For the big, zesty, "we're living in historic times" stuff, there's no replacement for just talking things through with her directly, and tailoring things to Wanda's emotional and educational needs in the moment. The whiteboard often gets a workout, and sometimes I'll reach for a few carefully-selected YouTube news clips so Wanda can see and hear the people involved. Neighborhood walks are great for letting conversation flow, too.
If you're looking for ideas or resources specific to what happened yesterday at the Capitol, my favorite homeschooling group has a pinned announcement thread with tons of resources shared by members (caveat—I haven't looked closely at the thread because I didn't see it until after I'd already clued Wanda in, but it's probably got some good stuff): https://www.facebook.com/groups/seahomeschoolers
For a regular diet of kid-friendly news, we have two sources.
The first is The Week Junior, a full-color print magazine delivered weekly. It has some kid-friendly world and national news articles, with some background to help kids understand the issues. There are plenty of feel-good news items, too, lots of cute animals, cool science, that sort of thing. Each week there's a spotlight on new books, movies, games (Wanda has been turned on to several books this way). There's a "big debate" feature, where kids are presented with two sides of an argument and are invited to weigh in with their opinion in an online poll. There are craft activities and recipes, some word games, contests, you get the idea. It's fun to mention something to Wanda and hear, "oh, yeah, I read an article about that!" It's done by the same folks who do The Week magazine for adults. They've been doing The Week Junior in the UK for a few years now; this US edition is less than a year old, I think. I've been really happy with it, and it feels oh-so-1990s to be supporting print journalism!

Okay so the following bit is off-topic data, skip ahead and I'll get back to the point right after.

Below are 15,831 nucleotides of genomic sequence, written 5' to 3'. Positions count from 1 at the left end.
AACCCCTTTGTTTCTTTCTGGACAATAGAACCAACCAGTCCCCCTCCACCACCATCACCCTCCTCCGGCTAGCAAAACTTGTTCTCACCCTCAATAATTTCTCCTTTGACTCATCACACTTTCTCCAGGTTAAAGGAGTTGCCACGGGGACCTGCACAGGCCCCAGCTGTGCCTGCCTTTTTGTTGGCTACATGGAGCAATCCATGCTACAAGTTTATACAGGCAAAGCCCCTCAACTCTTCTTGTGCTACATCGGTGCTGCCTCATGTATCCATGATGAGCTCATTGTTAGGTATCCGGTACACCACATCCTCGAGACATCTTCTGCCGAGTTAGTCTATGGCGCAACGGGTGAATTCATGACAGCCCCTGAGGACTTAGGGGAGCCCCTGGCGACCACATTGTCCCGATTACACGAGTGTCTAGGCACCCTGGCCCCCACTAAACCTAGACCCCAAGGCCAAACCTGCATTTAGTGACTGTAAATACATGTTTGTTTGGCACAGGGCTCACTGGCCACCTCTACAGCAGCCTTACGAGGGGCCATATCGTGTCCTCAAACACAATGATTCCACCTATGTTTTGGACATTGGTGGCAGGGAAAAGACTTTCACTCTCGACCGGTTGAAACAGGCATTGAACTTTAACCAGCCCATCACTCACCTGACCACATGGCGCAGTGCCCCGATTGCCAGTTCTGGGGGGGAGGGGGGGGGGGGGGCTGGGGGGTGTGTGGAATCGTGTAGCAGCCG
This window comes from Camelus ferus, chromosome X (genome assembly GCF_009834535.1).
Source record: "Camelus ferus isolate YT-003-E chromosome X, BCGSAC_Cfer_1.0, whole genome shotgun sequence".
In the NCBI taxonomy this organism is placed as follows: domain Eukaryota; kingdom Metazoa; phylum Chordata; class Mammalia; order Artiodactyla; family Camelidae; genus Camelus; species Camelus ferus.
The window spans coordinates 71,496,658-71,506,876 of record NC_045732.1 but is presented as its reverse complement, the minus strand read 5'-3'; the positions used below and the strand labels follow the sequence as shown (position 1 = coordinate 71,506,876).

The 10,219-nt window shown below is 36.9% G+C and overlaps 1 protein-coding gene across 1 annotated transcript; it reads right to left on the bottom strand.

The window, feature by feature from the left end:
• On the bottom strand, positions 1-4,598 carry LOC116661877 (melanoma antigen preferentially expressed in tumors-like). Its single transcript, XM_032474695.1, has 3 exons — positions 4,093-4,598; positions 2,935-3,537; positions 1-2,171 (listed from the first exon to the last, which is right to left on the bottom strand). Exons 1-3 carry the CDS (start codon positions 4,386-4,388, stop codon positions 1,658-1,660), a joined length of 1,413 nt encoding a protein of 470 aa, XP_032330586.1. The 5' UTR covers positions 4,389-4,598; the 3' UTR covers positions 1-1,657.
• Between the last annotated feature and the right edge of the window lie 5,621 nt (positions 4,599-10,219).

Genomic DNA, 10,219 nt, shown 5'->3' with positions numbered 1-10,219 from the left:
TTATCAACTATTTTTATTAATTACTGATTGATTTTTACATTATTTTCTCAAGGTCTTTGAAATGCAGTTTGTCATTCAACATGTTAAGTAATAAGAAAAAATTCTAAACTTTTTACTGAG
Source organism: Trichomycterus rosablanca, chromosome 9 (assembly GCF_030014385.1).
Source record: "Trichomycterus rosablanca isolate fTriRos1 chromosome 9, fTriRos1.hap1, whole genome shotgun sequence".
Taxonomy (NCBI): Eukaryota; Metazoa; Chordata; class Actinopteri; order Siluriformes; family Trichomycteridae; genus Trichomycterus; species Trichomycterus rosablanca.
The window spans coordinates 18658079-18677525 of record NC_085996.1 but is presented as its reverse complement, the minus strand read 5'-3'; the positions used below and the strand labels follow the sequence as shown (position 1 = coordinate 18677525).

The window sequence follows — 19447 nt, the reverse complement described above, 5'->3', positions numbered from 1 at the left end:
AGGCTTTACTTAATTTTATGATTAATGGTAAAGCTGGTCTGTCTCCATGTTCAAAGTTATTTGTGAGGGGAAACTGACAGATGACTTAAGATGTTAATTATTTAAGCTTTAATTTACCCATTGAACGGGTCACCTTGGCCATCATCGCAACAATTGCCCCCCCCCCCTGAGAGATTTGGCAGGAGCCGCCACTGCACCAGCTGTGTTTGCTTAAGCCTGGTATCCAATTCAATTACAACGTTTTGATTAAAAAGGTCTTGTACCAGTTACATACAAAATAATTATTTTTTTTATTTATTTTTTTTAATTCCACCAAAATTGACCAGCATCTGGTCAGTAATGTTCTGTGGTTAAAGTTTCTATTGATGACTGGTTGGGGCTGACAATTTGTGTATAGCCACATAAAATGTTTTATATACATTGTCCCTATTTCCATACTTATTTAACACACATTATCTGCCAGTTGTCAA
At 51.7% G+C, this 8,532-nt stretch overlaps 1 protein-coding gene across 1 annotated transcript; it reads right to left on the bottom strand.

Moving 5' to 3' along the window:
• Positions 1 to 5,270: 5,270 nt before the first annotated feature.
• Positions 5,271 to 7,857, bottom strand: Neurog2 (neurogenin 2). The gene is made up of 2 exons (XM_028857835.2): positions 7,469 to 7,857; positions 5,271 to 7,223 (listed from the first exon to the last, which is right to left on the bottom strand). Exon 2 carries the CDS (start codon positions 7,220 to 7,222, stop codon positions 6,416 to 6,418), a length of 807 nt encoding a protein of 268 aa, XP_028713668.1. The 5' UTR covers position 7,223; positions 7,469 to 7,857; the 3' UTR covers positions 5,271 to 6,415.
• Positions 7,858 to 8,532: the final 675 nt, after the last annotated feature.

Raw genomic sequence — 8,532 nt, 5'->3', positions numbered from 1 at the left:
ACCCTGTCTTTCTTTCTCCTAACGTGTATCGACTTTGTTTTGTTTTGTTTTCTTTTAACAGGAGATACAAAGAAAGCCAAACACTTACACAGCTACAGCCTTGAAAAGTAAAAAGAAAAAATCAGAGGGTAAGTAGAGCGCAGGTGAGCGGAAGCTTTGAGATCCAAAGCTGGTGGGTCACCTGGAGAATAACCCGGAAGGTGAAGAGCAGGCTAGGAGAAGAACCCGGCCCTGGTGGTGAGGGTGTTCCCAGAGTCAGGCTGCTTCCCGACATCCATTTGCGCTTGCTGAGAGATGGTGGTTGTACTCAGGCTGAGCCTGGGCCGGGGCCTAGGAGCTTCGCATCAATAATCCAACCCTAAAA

Our other source is a ten-minute daily news show for kids produced by CNN, called CNN 10, intended for use in school classrooms. We watch it together during breakfast. It purports to be "objective, down-the-middle" journalism, which is easier said than done and honestly I don't particularly trust any of the television news channels to have a handle on that job. Because of the short length and the target audience, things get simplified a bit too much sometimes. But it has been useful for keeping Wanda in touch with what's happening in the world. Just as useful, we sometimes pause the show and talk about the way choices are made in the presentation of the news that can impact our impressions of what's going on. We watch it on YouTube, but here's its own website.
(Both CNN 10 and The Week Junior are full of news items that clearly began as PR pitches, so we talk about that, too.)